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MySQL Update

Once you've got some records in your database, you might want to change, or update, them!
So how do we do that?

Update a record in a MySQL Database: <?PHP

mysql_query("update table_name set email='$email', address='$address', phone='$phone' where name='$name' limit 1");

As with all actions relating to a MySQL Databse, we have to use the mysql_query() function.
Anything between the quote marks is what we want to do.

update This tells the database that we're updating a record(s)

table_name This tells the database which table we'll find the record to update.

set email='$email', address='$address', phone='$phone' This tells the database to set which fields to what value. So, set email='$email' means set the field called email to the value of $email.
You only need to use the word set once, and then simply state each field='value' separated with a comma.
The single quotes around each value tells MySQL where each value starts and ends!
If your value is likely to include a single or double quote, make sure you escape them by adding a slash (\).
If the value of the $address variable was 'the smith's house'... mysql would insert 'the smith' and anything after the second single quote would generate an error.
PHP has a dedicated function for doing that: addslashes(). So to add slashes to the variable $address, you would use addslashes($address) which would make the value of $address 'the smith\'s house'. MySQL will understand not to interpret the middle single quote as a start or end point, and will insert the whole value into the database, and will remove the added slash in doing so... so the extra slash won't be stored!!!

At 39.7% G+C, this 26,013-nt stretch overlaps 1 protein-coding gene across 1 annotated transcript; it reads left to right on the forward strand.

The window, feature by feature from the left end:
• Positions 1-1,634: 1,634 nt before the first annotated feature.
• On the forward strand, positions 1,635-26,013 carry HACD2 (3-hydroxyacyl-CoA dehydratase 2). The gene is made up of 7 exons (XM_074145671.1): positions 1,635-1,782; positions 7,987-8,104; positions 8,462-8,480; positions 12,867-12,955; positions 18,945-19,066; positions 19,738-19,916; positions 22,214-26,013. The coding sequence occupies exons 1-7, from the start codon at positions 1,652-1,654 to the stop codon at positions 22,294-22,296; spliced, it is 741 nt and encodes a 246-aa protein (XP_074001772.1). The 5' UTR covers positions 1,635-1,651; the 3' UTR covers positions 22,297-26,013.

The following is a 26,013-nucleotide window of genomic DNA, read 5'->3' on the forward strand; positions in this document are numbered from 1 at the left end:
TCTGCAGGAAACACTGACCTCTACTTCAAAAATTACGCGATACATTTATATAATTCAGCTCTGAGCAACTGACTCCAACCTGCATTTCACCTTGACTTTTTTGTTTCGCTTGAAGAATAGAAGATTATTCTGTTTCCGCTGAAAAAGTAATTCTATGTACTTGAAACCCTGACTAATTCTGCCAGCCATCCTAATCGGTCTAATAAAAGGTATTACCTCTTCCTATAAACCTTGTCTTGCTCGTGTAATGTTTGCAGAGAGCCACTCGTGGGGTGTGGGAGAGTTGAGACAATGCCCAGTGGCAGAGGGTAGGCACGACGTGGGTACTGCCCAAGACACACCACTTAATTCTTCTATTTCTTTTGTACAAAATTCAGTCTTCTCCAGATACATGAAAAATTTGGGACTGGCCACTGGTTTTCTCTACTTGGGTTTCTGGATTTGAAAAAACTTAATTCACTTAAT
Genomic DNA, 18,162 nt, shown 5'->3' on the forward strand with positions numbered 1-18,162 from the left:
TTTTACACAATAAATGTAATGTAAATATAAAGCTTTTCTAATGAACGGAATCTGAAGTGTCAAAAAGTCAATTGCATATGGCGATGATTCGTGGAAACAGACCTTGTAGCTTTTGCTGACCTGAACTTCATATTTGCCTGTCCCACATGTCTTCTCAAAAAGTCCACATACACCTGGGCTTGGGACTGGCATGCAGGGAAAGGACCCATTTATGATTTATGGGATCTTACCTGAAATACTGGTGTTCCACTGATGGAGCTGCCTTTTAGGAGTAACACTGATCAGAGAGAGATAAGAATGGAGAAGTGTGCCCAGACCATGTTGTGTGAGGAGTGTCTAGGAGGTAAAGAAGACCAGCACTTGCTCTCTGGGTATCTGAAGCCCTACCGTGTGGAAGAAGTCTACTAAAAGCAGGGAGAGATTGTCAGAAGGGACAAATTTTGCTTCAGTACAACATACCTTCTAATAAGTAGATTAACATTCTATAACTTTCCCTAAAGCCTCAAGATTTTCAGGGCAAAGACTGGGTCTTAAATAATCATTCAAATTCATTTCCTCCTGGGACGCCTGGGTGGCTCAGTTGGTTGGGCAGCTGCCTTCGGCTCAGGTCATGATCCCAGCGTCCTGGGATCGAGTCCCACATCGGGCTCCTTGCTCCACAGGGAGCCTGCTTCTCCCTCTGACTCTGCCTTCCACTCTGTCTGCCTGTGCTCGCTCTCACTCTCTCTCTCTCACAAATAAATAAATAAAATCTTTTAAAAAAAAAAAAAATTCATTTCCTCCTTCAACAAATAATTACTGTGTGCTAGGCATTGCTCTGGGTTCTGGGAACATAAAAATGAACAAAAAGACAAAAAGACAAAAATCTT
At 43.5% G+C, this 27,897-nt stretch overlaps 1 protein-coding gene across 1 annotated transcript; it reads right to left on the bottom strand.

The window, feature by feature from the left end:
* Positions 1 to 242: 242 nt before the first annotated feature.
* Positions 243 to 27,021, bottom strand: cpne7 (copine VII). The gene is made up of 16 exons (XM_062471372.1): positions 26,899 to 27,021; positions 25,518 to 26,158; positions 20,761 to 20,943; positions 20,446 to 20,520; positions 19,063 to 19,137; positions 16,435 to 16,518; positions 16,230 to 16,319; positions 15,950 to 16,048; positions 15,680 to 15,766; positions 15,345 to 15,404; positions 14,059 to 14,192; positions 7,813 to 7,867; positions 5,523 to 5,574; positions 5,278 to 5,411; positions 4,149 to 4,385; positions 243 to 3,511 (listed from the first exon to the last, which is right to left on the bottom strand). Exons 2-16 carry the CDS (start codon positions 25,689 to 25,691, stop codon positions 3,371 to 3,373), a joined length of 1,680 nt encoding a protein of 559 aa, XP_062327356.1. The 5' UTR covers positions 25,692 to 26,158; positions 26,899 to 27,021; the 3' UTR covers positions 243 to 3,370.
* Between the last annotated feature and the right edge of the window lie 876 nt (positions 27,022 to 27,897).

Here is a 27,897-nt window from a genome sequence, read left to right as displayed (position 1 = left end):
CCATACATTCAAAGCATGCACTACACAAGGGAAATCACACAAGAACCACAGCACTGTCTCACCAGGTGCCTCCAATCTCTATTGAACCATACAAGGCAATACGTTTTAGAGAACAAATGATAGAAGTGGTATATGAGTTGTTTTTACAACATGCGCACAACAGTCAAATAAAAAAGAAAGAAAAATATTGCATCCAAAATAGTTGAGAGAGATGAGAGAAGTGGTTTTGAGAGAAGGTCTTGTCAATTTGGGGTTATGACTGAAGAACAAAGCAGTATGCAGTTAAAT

where name='$name' The where clause tells MySQL which record(s) inside table_name to update. Without this, Mysql would update all records it finds!!!
In this case, we're updating the email, address & phone fields for any record where the name field matches whatever value is stored in $name.

limit 1 This tells MySQL to update only one record.
In our example, there should only be one record for each name, so the limit clause isn't really needed. However, if your database has more than one John Smith, and you only want to update the first one MySQL finds, then limit 1 would do that. However, if you had more than one John Smith and you need to update a particular one, then you might need more than one condition in the where clause, like so: where name='$name' and address='$address'.
Another advantage of the limit clause... is that it's quicker! Imagine you have a database with 1000 records, and you tell it to update the record belonging to John Smith, and let's assume there is only one. Without the limit clause, MySQL would scan the database for a record with the name of John Smith and updates it when it finds it. MySQL would then carry on looking to see if there are any other records for John Smith... and that takes time! Using limit 1 tells MySQL that as soon as it's found & updated 1 record... to stop looking and finish!